GARDNER PETROLEUM Co. et al. v. POE et al.Annotate this Case
GARDNER PETROLEUM Co. et al. v. POE et al.
1933 OK 359
26 P.2d 743
166 Okla. 169
Case Number: 24219
Supreme Court of Oklahoma
GARDNER PETROLEUM Co.
¶0 1. Master and Servant--Workmen's Compensation--In Making Award for Impairment of Vision and Finding That Temporary Total Disability Had Ceased, Industrial Commission Held Without Authority to Make Finding Precluding Claimant's Recovery for Disability Thereafter Developing from Injury.
Where the Commission makes an order and award which in effect finds that temporary total disability has ceased, and at the time of the hearing also found that there is no loss of vision as a result of a compensable injury: Held, that the Commission has no authority to enter a finding in said order and award whereby it attempts to adjudicate or thereafter preclude the injured employee from recovering any disability that thereafter might occur by reason of the injury.
2. Same--Award for Permanent Loss of Vision Sustained.
Record examined; award affirmed.
Original action brought in Supreme Court by the Gardner Petroleum Company and insurance carrier to review order and award made by the State Industrial Commission in favor of Ezra R. Poe. Award affirmed.
Pierce, Follens & Rucker, for petitioners.
Cooke & Jackson, Jeffrey & Frye, J. Berry King, Atty. Gen., and Robert D. Crowe, Asst. Atty. Gen., for respondents.
¶1 This case involves the review of an order and award of the State Industrial Commission. On July 5, 1924, Ezra R. Poe, respondent herein, while working for the Gardner Petroleum Company, sustained an accidental personal injury to his left eye. While he was engaged in pulling rods from an oil well, something fell and struck him in the left eye, which became inflamed. He continued working until July 17, 1924, when his eye commenced to give him serious trouble. He quit work on July 23, 1924, and then went to Dr. Brown, of Ponca City, for medical treatment. He was later sent to Tulsa and treated by Dr. Braswell for about a week. The last treatment rendered by Dr. Braswell was on August 8, 1924. At this time his vision was practically normal in both eyes. On September 29, 1924, he began taking treatments on his own account from Dr. McFarland of Shawnee. Respondent thereafter, on December 31, 1924, requested the Commission for a hearing for the purpose of determining liability, extent of disability, and medical treatment needed.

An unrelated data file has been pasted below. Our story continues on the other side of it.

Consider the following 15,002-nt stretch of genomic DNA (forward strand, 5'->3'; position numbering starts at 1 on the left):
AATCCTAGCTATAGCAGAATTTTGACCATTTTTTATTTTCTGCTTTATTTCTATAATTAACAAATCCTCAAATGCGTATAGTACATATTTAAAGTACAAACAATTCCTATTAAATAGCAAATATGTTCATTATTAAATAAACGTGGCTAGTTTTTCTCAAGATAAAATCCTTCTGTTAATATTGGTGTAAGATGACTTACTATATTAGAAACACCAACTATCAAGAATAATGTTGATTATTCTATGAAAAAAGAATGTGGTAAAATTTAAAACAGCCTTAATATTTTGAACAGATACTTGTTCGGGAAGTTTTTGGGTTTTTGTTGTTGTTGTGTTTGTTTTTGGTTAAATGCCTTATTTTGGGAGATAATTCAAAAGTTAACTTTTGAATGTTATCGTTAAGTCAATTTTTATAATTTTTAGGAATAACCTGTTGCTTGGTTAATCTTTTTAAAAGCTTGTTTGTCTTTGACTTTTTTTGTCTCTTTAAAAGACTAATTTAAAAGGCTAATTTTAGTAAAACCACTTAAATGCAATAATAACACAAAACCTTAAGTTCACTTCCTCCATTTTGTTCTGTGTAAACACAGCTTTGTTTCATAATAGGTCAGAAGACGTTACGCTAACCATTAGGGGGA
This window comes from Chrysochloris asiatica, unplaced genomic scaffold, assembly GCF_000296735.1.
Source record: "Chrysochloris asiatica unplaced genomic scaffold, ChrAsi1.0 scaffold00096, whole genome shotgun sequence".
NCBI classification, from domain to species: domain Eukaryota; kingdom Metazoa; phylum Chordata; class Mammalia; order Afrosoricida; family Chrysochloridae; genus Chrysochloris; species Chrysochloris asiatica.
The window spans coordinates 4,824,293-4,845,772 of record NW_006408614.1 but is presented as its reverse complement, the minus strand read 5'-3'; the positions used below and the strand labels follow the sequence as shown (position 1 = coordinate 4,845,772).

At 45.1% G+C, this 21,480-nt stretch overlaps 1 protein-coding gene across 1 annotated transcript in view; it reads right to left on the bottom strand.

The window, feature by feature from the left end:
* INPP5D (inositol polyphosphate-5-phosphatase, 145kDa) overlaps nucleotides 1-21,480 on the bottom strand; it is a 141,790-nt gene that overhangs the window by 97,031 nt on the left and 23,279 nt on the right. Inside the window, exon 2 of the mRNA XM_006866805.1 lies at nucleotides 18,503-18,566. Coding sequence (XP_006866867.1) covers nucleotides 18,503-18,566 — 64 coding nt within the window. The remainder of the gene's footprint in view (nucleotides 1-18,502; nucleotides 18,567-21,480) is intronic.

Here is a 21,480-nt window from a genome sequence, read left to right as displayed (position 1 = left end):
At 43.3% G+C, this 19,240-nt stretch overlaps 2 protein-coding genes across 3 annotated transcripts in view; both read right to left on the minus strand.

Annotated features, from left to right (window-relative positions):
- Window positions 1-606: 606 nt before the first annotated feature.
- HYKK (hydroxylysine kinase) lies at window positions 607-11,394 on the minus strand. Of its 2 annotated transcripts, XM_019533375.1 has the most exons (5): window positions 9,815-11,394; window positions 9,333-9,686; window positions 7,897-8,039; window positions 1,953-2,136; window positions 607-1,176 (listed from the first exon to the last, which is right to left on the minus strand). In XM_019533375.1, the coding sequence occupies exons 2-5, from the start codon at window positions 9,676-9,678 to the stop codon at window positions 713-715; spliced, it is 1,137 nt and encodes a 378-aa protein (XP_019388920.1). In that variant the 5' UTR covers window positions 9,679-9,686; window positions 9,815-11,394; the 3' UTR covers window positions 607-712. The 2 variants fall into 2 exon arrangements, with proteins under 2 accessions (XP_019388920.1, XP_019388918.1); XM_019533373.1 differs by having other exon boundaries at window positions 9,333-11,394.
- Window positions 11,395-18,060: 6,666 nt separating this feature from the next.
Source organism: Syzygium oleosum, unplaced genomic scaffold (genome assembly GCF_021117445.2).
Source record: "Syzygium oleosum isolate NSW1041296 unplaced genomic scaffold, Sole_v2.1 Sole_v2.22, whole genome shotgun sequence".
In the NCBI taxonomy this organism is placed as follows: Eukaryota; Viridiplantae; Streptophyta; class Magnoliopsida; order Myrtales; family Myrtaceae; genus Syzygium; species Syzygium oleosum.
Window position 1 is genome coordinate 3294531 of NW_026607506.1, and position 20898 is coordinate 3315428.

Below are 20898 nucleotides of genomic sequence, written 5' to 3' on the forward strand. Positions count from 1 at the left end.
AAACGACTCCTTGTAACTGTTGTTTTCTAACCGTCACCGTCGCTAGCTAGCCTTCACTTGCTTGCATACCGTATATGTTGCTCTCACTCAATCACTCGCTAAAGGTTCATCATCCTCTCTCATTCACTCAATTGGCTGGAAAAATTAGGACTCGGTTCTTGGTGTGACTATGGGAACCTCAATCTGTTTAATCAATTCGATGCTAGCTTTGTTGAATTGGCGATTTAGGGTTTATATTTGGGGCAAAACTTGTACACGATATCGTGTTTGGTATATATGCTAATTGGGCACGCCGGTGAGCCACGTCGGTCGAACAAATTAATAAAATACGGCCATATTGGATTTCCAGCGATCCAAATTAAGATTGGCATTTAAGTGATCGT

¶2 On April 25, 1925, the Commission, after a hearing, found that on the 5th day of July, 1924, respondent sustained an accidental injury arising out of and in the course of his employment with the Gardner Petroleum Company, petitioner herein. The Commission also found that, prior to July 5, 1924, respondent had contracted trachoma; that the accident aggravated and irritated said respondent's eye and prevented said respondent from performing manual labor from July 24, 1924, to August 9, 1924. The Commission found in part as follows:
"That claimant's vision was practically normal on the 9th day of August, 1924, and that the temporary aggravation and irritation of said diseased condition of claimant's eyes had subsided on the 9th day of August, 1924. The Commission further finds that claimant has sustained no loss of vision as a result of said accident and that any disability suffered by the claimant subsequent to the 9th day of August, 1924, was not the result of said accidental injury on July 5, 1924."
¶3 The Commission also found that respondent had been paid compensation from July 29, 1924, to August 9, 1924, and that he was not entitled to further compensation.
¶4 Subsequently, on January 24, 1932, respondent filed a motion to reopen said case on the ground of change of condition and asked for further compensation. A hearing was had on this motion, and on October 22, 1932, the Commission entered its order and award finding in respondent's favor and awarding him compensation for permanent total disability under section 7290, subsection 3, based on a percentage of loss of use of two corresponding members. The Commission found that respondent had suffered an 8 per cent. loss to right eye, and 50 per cent. loss of left eye, being equivalent to 29 per cent. loss of both eyes, and that he was entitled to compensation for a period of 145 weeks as the result of an accidental injury sustained by him on July 5, 1924.